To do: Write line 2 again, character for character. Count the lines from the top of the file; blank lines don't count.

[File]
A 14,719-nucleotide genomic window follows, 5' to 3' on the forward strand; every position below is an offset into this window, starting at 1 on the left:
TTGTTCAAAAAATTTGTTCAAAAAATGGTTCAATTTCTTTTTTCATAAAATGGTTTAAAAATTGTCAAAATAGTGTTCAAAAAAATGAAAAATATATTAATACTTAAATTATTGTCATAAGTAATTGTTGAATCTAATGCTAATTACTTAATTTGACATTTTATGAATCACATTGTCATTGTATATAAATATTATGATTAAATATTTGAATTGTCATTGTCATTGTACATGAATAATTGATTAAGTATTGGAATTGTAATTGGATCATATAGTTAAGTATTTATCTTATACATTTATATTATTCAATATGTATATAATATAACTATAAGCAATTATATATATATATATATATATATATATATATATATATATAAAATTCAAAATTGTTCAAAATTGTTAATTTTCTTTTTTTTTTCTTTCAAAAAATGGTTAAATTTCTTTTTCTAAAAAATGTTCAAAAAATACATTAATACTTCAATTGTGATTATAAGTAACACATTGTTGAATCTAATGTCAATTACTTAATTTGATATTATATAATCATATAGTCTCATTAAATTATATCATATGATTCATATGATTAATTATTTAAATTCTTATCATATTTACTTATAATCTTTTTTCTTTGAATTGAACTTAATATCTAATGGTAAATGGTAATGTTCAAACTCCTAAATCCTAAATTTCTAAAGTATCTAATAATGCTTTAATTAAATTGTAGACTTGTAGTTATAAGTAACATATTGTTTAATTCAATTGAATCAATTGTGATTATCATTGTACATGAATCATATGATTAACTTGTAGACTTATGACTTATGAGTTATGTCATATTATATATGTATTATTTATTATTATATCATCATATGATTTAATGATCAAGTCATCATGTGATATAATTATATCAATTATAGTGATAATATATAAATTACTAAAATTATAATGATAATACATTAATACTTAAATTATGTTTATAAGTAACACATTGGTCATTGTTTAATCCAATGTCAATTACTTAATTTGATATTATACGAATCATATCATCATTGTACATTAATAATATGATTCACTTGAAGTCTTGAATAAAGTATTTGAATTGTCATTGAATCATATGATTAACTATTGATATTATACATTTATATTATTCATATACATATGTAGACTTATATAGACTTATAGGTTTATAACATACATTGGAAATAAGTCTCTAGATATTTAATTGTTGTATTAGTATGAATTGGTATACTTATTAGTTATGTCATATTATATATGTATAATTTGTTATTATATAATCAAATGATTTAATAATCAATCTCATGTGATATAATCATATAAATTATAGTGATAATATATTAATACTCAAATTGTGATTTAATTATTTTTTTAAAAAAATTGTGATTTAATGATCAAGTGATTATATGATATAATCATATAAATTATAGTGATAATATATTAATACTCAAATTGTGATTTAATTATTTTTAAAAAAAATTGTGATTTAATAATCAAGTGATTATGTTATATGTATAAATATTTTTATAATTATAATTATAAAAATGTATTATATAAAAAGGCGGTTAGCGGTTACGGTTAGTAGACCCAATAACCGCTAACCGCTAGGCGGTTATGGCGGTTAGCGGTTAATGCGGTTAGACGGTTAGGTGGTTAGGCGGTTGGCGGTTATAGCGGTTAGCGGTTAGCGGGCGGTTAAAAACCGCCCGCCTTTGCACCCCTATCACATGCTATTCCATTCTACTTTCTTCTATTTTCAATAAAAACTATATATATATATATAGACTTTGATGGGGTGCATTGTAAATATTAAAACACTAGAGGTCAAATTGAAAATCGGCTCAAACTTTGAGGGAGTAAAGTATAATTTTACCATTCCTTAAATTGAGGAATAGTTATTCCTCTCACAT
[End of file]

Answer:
TTGTTCAAAAAATTTGTTCAAAAAATGGTTCAATTTCTTTTTTCATAAAATGGTTTAAAAATTGTCAAAATAGTGTTCAAAAAAATGAAAAATATATTAATACTTAAATTATTGTCATAAGTAATTGTTGAATCTAATGCTAATTACTTAATTTGACATTTTATGAATCACATTGTCATTGTATATAAATATTATGATTAAATATTTGAATTGTCATTGTCATTGTACATGAATAATTGATTAAGTATTGGAATTGTAATTGGATCATATAGTTAAGTATTTATCTTATACATTTATATTATTCAATATGTATATAATATAACTATAAGCAATTATATATATATATATATATATATATATATATATATATATAAAATTCAAAATTGTTCAAAATTGTTAATTTTCTTTTTTTTTTCTTTCAAAAAATGGTTAAATTTCTTTTTCTAAAAAATGTTCAAAAAATACATTAATACTTCAATTGTGATTATAAGTAACACATTGTTGAATCTAATGTCAATTACTTAATTTGATATTATATAATCATATAGTCTCATTAAATTATATCATATGATTCATATGATTAATTATTTAAATTCTTATCATATTTACTTATAATCTTTTTTCTTTGAATTGAACTTAATATCTAATGGTAAATGGTAATGTTCAAACTCCTAAATCCTAAATTTCTAAAGTATCTAATAATGCTTTAATTAAATTGTAGACTTGTAGTTATAAGTAACATATTGTTTAATTCAATTGAATCAATTGTGATTATCATTGTACATGAATCATATGATTAACTTGTAGACTTATGACTTATGAGTTATGTCATATTATATATGTATTATTTATTATTATATCATCATATGATTTAATGATCAAGTCATCATGTGATATAATTATATCAATTATAGTGATAATATATAAATTACTAAAATTATAATGATAATACATTAATACTTAAATTATGTTTATAAGTAACACATTGGTCATTGTTTAATCCAATGTCAATTACTTAATTTGATATTATACGAATCATATCATCATTGTACATTAATAATATGATTCACTTGAAGTCTTGAATAAAGTATTTGAATTGTCATTGAATCATATGATTAACTATTGATATTATACATTTATATTATTCATATACATATGTAGACTTATATAGACTTATAGGTTTATAACATACATTGGAAATAAGTCTCTAGATATTTAATTGTTGTATTAGTATGAATTGGTATACTTATTAGTTATGTCATATTATATATGTATAATTTGTTATTATATAATCAAATGATTTAATAATCAATCTCATGTGATATAATCATATAAATTATAGTGATAATATATTAATACTCAAATTGTGATTTAATTATTTTTTTAAAAAAATTGTGATTTAATGATCAAGTGATTATATGATATAATCATATAAATTATAGTGATAATATATTAATACTCAAATTGTGATTTAATTATTTTTAAAAAAAATTGTGATTTAATAATCAAGTGATTATGTTATATGTATAAATATTTTTATAATTATAATTATAAAAATGTATTATATAAAAAGGCGGTTAGCGGTTACGGTTAGTAGACCCAATAACCGCTAACCGCTAGGCGGTTATGGCGGTTAGCGGTTAATGCGGTTAGACGGTTAGGTGGTTAGGCGGTTGGCGGTTATAGCGGTTAGCGGTTAGCGGGCGGTTAAAAACCGCCCGCCTTTGCACCCCTATCACATGCTATTCCATTCTACTTTCTTCTATTTTCAATAAAAACTATATATATATATATAGACTTTGATGGGGTGCATTGTAAATATTAAAACACTAGAGGTCAAATTGAAAATCGGCTCAAACTTTGAGGGAGTAAAGTATAATTTTACCATTCCTTAAATTGAGGAATAGTTATTCCTCTCACAT